Shared Border, Different Cultures

Ian Treger is a student at Washington and Lee University and an ISA Featured Blogger. He studied abroad with ISA in Paris, France.

Something that I have really enjoyed paying attention to while studying in Paris has been the differences between France and Germany, the other country where I have lived abroad. After living in Paris for a few weeks I have started to notice all the differences between Germany and France. Some of them are large, some of them are minuscule. Some of them I notice immediately, while others take time to reveal themselves.

For example, one of my first days in Germany I ordered fries and was given the option of having mayonnaise or ketchup with them. In France, like the rest of Europe, they eat pommes frites with mayo as well; at first, I found this bizarre, but acquiesced and now eat my fries with mayo every time.

In France, I’ve noticed that the mentality is different than in Germany. Germans eat large, hearty meals washed down with copious amounts of beer. In France, food is more of an art than a means to become full. Meals last a long time, with multiple courses, drinks, and plenty of silverware. The first time I ate dinner with my French family friends it was honestly quite intimidating. The French don’t satisfy their thirst with beer like the Germans; instead, they have an apéritif, followed by wine with dinner, followed by a digestif. Interestingly, I’ve noticed that people are sociable during the pauses between courses, but when food is in front of them they eat quickly and continue to be engaged after they finish. In German, as in America, we eat and talk at the same time. The French have refined taste, preferring quality over quantity. In Germany, the food is still delicious, but there is also an aspect of quantity, which is one of the reasons Germans tend to be bigger and taller than the French.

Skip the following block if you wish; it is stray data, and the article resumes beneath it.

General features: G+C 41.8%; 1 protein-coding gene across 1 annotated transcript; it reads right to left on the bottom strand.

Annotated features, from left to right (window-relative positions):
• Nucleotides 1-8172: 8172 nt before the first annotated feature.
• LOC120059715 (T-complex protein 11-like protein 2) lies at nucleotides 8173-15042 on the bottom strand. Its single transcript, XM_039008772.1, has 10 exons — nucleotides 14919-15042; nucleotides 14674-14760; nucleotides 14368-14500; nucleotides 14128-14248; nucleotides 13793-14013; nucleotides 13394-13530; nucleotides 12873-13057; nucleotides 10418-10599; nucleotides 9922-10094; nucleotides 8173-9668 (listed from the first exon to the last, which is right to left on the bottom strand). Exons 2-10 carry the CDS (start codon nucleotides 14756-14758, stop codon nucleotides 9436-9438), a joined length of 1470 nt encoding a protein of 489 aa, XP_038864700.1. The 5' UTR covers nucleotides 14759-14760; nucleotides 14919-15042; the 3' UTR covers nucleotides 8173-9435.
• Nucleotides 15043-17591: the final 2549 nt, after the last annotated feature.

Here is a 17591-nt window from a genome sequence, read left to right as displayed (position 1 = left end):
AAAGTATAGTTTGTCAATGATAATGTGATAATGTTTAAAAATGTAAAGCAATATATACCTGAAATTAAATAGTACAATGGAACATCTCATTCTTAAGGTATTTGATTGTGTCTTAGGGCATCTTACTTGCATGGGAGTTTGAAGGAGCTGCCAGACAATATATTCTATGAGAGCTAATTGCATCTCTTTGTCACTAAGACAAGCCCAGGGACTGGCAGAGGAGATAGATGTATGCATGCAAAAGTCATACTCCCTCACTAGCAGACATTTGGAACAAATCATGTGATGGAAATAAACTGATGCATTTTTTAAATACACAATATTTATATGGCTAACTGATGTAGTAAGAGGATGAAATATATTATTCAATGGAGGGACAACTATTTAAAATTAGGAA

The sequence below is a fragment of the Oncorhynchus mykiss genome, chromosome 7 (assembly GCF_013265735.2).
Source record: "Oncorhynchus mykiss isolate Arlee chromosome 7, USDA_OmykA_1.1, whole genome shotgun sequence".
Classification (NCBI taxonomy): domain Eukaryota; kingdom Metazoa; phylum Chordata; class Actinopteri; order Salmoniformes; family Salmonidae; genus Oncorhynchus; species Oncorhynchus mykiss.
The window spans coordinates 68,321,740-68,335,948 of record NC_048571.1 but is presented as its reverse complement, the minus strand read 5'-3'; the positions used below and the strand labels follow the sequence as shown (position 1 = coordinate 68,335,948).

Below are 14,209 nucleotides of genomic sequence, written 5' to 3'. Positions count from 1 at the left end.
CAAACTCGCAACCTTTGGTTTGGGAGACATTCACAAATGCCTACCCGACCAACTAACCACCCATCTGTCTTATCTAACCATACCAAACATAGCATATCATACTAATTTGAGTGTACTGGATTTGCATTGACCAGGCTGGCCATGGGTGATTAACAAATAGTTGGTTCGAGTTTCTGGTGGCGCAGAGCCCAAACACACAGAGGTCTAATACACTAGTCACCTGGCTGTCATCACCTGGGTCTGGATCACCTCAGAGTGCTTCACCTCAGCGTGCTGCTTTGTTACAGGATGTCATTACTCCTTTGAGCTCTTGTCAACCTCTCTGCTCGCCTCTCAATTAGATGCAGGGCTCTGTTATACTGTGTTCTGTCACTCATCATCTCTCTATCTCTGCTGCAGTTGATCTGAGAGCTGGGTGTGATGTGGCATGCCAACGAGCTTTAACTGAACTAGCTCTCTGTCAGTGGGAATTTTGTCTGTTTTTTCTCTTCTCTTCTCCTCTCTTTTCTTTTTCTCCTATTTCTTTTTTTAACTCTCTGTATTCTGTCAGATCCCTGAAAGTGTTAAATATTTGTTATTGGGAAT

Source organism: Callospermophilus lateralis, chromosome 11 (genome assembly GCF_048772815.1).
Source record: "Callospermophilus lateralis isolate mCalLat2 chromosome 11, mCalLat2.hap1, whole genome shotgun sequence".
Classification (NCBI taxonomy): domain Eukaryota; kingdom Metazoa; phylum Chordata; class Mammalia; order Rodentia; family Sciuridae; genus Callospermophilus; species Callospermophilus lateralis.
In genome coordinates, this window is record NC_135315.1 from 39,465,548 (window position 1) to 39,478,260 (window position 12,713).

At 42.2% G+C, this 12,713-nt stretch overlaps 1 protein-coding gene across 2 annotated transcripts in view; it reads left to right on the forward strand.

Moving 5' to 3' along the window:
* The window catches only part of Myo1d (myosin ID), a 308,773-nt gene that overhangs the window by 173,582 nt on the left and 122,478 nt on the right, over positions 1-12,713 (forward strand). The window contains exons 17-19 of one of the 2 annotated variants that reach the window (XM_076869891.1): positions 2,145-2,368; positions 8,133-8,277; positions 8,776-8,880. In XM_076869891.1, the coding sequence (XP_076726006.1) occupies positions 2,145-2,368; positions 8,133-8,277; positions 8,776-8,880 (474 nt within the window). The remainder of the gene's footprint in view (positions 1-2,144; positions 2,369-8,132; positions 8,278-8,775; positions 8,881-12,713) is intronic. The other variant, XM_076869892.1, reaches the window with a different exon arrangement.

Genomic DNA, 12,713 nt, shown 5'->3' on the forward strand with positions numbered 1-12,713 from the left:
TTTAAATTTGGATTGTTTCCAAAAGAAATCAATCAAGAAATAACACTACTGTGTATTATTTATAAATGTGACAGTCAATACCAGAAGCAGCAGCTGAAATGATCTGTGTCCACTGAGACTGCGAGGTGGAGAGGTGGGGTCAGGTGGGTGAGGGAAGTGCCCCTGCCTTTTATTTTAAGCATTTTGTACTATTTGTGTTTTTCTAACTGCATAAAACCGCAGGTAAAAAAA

A typical fancy Parisian crepe. Note the multiple drinks.
Schnitzel, a staple of the German diet. Usually made of breaded pork, these come in hearty portions.

These styles of eating remind me of the style of the French language vs. the English or German language. In English and German, the speaker thinks about what they say while they’re saying it. As a result, people speak at a moderate speed, and unless talking about a complicated topic, don’t take many pauses. French is the opposite; the French speak rapidly, take a pause, say euh or eh (French conversation filler for “um”) and think about what they’re going to say. Once they’ve realigned their mental train on its tracks and know how their sentence is going to shape up,they’re back to speaking a million words a minute.

In the end, I love both Germany and France. Even though they border each other they are different worlds, each one having its own unique pros and cons.  I have been lucky enough to live in both these countries and thus have gotten the best of both worlds.

The world awaits…discover it.

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